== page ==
The moment the diagnosis comes in and you learn your husband has Binge Eating Disorder (BED), your world probably begins to feel like it is crashing down all around you. How do you begin to support him?
Here you are, faced with a challenge you never expected, and it is incredibly scary. When faced with a loved one in crisis, we often feel helpless in not knowing what they need but desperately wanting to give it to them.
Below are some tips for fostering a supportive and strong relationship through the challenges of BED.
Love Them Hard
This is priority number one, but it will not look the same for everyone. Don’t ask yourself how other’s show love but how you and your husband give and receive love.
You are encouraged to explore Gary Chapman’s book and theory on the “5 Love Language,” which posits that each individual expresses and experiences love in their own unique way .
Chapman outlines 5 “main” love languages :
- Words of affirmation
- Acts of service
- Quality time
- Physical touch
The love language you speak and understand might not be the same as that of your husband. Explore with one another what your love language is, as this can give you an indication of how to best support your husband through this challenge.
If he prefers words of affirmation, lay them on thick. Maybe he understands acts of service best, so it will comfort him for you to help with household chores.
The best solution, whether through the 5 love languages or not, is just to ask your husband how you can best be there for them.
Stay on the Same Team
No relationship is perfect, especially if your husband has Binge Eating Disorder. Research shows that women with BED report “lower levels of marital satisfaction and higher levels of negative interactions” within their marriage .
Sadly, the stigma related to men with eating disorders means there is very little comparable research done with males.
However, it isn’t a stretch to assume that similar marital discord occurs when the roles are reversed.
Mental health diagnoses undoubtedly cause friction within relationships, but this does not mean they are an insurmountable foe for you and your husband. As your husband battles this disorder, remember that there will be challenging times for you both, but, ultimately, you are on the same team.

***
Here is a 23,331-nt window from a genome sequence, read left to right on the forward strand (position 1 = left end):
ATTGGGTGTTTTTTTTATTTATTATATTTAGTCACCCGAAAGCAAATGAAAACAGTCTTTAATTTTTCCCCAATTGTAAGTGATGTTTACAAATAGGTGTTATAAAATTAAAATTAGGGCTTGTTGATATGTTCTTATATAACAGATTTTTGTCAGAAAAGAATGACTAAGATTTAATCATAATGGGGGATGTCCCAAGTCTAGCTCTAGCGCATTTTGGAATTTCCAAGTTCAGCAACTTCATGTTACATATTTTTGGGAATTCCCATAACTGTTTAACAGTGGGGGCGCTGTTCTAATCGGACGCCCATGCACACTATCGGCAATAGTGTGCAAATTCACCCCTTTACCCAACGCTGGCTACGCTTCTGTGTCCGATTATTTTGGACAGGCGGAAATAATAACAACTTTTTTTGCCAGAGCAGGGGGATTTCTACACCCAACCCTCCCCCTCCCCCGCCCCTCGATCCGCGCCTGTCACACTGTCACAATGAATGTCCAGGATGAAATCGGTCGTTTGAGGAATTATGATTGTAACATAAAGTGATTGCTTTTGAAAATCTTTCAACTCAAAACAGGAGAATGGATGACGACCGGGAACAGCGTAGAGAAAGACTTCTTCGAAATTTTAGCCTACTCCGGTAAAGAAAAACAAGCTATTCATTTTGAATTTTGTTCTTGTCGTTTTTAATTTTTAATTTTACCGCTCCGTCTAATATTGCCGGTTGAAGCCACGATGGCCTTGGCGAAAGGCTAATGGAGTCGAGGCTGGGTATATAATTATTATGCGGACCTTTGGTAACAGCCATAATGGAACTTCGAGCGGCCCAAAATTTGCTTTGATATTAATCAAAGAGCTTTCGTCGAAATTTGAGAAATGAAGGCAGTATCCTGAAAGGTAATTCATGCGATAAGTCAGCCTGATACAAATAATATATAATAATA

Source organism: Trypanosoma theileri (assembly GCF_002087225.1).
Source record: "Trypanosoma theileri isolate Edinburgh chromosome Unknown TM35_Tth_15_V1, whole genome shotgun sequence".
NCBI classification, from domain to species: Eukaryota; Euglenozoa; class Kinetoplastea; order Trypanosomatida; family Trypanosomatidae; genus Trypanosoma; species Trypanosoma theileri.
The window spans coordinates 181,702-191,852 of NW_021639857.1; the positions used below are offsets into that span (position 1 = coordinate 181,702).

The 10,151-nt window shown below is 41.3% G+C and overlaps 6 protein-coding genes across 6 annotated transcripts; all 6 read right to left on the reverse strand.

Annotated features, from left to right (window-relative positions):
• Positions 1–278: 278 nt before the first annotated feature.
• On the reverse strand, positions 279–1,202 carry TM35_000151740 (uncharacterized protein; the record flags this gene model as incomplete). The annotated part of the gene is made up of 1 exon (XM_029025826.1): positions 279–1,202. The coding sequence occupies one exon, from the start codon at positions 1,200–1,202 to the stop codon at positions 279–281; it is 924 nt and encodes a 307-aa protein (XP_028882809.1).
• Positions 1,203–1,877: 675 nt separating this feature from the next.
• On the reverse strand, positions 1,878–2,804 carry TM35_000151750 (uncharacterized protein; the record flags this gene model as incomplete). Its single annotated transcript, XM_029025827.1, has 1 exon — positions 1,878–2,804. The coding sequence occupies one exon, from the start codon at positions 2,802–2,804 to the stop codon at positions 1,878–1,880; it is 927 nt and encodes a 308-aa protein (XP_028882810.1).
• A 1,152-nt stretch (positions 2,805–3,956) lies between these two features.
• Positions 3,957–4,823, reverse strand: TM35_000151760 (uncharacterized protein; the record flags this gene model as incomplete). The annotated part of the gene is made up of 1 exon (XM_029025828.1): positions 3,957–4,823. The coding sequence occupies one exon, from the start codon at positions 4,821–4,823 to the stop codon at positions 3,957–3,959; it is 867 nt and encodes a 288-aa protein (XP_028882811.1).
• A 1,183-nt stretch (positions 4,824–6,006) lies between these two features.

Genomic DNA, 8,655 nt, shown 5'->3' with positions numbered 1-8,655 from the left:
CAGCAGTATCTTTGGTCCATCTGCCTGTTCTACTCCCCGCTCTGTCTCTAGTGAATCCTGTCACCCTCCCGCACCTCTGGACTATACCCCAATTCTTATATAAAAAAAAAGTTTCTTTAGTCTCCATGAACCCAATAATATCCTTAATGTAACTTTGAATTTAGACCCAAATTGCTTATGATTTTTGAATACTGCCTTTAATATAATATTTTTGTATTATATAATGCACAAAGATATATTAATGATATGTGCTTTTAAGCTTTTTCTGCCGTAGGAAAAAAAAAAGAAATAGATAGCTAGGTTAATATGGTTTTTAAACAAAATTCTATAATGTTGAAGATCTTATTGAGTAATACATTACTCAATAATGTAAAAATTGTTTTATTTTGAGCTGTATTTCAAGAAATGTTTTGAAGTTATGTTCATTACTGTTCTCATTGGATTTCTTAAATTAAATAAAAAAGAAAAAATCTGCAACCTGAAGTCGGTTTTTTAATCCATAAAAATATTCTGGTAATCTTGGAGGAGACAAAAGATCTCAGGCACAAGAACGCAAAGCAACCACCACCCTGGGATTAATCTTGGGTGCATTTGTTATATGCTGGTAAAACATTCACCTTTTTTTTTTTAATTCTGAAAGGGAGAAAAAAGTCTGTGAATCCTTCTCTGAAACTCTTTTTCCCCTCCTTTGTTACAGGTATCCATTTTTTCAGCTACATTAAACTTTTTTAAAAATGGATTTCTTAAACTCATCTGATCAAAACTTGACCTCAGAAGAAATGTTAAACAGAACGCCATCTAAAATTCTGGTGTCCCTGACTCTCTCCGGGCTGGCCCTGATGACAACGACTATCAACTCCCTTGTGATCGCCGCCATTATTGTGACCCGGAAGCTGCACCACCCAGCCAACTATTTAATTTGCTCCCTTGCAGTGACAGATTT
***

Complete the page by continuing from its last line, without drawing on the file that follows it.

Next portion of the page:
For better or worse.
Take Care of Yourself
You cannot pour from an empty cup, meaning, you have to take care of yourself before you can take care of others. One of the best ways to support your husband is to make an effort also to get the support you need.
There are many websites, support groups, books, and articles available for spouses and loved ones of individuals with BED. Additionally, therapy is not only for those experiencing the disorder and can benefit anyone overcoming a challenge.
Seek these out not only to inform yourself but to surround yourself with the emotional support community you need in this journey.
Resources: Chapman, G. (1992). The Five Love Language. Northfield Publishing.  Whisman, M. A. et al. (2012). Marital functioning and binge eating disorder in married women. International Journal of Eating Disorders, 45: 385-389.
About the Author:
Margot Rittenhouse, MS, PLPC, NCC is a therapist who is passionate about providing mental health support to all in need and has worked with clients with substance abuse issues, eating disorders, domestic violence victims, and offenders, and severely mentally ill youth.
As a freelance writer for Eating Disorder Hope and Addiction Hope and a mentor with MentorConnect, Margot is a passionate eating disorder advocate, committed to de-stigmatizing these illnesses while showing support for those struggling through mentoring, writing, and volunteering. Margot has a Master’s of Science in Clinical Mental Health Counseling from Johns Hopkins University.
The opinions and views of our guest contributors are shared to provide a broad perspective on eating disorders. These are not necessarily the views of Eating Disorder Hope, but an effort to offer a discussion of various issues by different concerned individuals.
We at Eating Disorder Hope understand that eating disorders result from a combination of environmental and genetic factors. If you or a loved one are suffering from an eating disorder, please know that there is hope for you, and seek immediate professional help.
Published May 30, 2019, on EatingDisorderHope.com
Reviewed & Approved on May 30, 2019, by Jacquelyn Ekern MS, LPC